Process – Shining Armor

One of my bigger projects this year was my Pony Princesses Group. I designed these dresses on a whim when I realized I wouldn’t get one of my costumes done in time for Kumoricon this year. I decided to bring this group back and expand on it for Sakuracon 2014! Rather than just having my friend MacKenzie as Celestia and myself as Cadence, I’ve added to the group my friend, Shannon, as Twilight Sparkle,  her boyfriend, Jacob, as Shining Armor, Lumos Cosplay as Princess Luna and Princess of Tea as Queen Chrysilis.All the gowns include huge 6-hoop skirts, giant wings and some of them even have giant staffs! This was an awesome group and I was so glad to have this happen for Sakuracon 2014!

Photo by: Jonathan Konkol

Photo by: Jonathan Konkol

The dresses for the princesses, while all unique and beautiful, are all rather simple. Shining Armor however is wearing, well, armor. So I figured it might be interesting to share with you my progress and how I made his armor! When making armor the first thing I did was bring Jacob over and make a paper pattern for this armor. I did this by taking a large piece of paper and taping it around half of his body, then I drew on the lines of where the segments of armor should lay on his body. This is a method that Kamui cosplay uses, and while I did a much less labor intensive version it still worked fine.

After this I cut out all the separate pieces for the layers of armor. Now that I had my base pattern I could trace it onto my craft foam! While I generally suggest using large sheets of craft foam (18×11 I think it the size of the largest stuff sold at Joanns), for this project I used small (8×5) sheets of craft foam. This is partially because of the large volume of foam I needed, the smaller sheets come in packs of 50 rather than 12, and it’s only 5 bucks for 50 sheets rather than $8 for the larger sheets. So the price was just much better. Since I chose the smaller sheets of foam I had to glue them together to create sheets large enough to hold my pattern. But once I did this I was able to trace my pattern onto the foam and then cut it out!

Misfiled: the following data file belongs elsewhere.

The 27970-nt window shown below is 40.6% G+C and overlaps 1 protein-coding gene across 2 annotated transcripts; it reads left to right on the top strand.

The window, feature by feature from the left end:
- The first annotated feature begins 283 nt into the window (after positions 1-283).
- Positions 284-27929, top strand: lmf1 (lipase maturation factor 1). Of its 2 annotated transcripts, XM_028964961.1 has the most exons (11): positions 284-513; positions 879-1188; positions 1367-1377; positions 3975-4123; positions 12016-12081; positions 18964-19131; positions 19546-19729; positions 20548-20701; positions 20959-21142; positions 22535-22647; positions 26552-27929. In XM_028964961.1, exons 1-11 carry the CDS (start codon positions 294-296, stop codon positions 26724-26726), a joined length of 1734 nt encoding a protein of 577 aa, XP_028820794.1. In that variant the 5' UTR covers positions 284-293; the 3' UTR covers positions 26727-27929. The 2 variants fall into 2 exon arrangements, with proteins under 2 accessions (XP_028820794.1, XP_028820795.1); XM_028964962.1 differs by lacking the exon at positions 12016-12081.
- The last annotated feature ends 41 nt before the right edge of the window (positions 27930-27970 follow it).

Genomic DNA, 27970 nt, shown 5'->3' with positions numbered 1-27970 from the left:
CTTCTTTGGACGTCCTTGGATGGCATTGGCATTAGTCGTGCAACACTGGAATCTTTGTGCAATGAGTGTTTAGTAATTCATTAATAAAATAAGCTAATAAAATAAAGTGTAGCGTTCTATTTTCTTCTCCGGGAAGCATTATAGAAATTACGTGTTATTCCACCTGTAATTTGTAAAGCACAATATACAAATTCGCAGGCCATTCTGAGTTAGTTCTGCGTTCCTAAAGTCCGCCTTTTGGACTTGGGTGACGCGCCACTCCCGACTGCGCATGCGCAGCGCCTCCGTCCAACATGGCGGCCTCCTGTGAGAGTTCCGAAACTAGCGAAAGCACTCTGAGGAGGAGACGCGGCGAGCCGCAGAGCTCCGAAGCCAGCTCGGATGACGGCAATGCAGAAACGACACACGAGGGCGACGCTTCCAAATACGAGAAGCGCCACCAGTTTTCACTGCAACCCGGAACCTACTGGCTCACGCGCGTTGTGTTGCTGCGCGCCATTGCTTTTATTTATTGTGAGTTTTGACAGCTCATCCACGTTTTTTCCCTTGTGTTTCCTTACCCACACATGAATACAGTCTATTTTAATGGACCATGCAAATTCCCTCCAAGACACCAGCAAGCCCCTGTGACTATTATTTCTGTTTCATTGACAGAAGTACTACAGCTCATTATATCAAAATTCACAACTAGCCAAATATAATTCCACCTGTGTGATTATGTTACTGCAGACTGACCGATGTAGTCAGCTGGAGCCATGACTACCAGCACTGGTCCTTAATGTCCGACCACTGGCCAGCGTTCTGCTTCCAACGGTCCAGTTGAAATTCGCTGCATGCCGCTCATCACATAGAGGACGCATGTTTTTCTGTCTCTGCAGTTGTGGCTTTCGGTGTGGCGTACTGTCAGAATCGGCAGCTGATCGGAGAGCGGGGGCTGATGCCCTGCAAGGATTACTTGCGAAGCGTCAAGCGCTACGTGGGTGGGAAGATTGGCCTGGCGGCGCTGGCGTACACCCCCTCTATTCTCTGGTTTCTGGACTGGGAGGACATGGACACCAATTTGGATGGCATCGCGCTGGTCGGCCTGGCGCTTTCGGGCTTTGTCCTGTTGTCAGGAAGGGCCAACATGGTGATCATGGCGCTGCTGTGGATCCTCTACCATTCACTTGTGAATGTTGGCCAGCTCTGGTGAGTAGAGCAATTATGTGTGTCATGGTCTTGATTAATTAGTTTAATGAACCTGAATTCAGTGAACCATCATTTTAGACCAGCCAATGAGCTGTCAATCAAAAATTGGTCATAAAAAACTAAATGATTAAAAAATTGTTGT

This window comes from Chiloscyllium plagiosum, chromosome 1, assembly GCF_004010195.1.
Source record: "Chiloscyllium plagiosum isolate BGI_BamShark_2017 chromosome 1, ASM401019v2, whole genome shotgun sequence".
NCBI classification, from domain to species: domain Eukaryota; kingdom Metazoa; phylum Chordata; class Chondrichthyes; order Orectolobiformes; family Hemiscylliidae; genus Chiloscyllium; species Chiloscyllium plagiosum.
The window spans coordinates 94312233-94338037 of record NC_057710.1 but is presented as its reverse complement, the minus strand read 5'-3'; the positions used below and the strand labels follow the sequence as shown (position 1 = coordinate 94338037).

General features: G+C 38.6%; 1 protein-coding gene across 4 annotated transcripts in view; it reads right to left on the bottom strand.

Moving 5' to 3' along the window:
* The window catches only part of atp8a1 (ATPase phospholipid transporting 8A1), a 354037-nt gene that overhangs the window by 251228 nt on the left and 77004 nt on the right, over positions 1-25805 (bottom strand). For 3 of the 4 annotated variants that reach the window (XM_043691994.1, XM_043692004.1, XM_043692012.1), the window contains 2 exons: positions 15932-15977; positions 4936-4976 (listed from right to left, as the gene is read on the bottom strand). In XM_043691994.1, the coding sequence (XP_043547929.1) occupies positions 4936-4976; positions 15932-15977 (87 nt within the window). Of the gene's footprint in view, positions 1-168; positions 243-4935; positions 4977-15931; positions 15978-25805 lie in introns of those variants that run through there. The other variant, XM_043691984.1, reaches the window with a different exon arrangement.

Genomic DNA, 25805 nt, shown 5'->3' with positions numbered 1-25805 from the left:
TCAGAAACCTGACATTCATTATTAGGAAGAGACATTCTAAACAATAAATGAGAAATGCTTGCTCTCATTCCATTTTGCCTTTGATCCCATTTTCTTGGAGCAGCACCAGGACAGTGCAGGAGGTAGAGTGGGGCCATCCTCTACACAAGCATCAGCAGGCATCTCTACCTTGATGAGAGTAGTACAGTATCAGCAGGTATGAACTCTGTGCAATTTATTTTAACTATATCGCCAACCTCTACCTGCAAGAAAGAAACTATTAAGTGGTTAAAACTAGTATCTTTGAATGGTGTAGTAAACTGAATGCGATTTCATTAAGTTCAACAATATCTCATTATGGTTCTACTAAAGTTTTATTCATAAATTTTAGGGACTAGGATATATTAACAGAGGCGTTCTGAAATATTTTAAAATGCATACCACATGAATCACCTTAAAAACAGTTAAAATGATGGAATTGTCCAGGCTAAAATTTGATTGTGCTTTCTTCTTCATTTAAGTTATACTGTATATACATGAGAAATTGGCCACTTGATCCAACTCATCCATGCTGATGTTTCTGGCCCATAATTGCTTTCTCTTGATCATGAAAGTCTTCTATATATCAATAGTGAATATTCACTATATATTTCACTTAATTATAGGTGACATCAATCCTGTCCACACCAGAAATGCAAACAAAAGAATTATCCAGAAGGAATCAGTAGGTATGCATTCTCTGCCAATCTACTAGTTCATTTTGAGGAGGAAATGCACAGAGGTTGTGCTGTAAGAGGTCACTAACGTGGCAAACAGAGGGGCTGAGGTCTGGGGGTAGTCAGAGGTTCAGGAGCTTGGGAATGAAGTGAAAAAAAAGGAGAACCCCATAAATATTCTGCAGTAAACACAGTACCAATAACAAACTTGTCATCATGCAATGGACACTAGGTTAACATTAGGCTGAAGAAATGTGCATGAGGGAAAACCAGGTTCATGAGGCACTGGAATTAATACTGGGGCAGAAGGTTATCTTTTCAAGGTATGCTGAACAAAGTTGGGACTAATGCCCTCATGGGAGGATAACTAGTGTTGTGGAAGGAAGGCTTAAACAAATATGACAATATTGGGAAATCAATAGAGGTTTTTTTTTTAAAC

After I cut all the pieces I traced the bottom edges of the pieces on to craft foam again and then cut them about half an inch wide , this created the trim of my armor. After I glued these onto all my main pieces I was ready to begin covering the armor in wonderflex. I’ve talked about wonderflex before in my Thermo Plastic 101 post but here’s a quick review. Wonderflex is a thermo plastic that comes in large sheets and can be heated and molded into different shapes. I chose to use Wonderflex for the bulk of this project because of it’s price, but also because this armor does not include many complex shapes, thus the Wonderflex can cover it easily. So I cut my Wonderflex a bit larger than all of my shapes then heat it up and covered my armor in it. To make sure the trim was visible I pressed the flat edge of my scissors over the wonderflex along the edge of the trim while it was hot. Now it can be seen more easily. After I finished covering all my pieces in wonderflex I connected them together to create the full front and back panels. This was done simply by hot gluing the segments together. Then I re-heated both the front and back panels then curved the edges and the shoulder straps so they would fit more snugly to the body. All that was left for the main armor was to paint it! But we’ll get there once we finish the other pieces.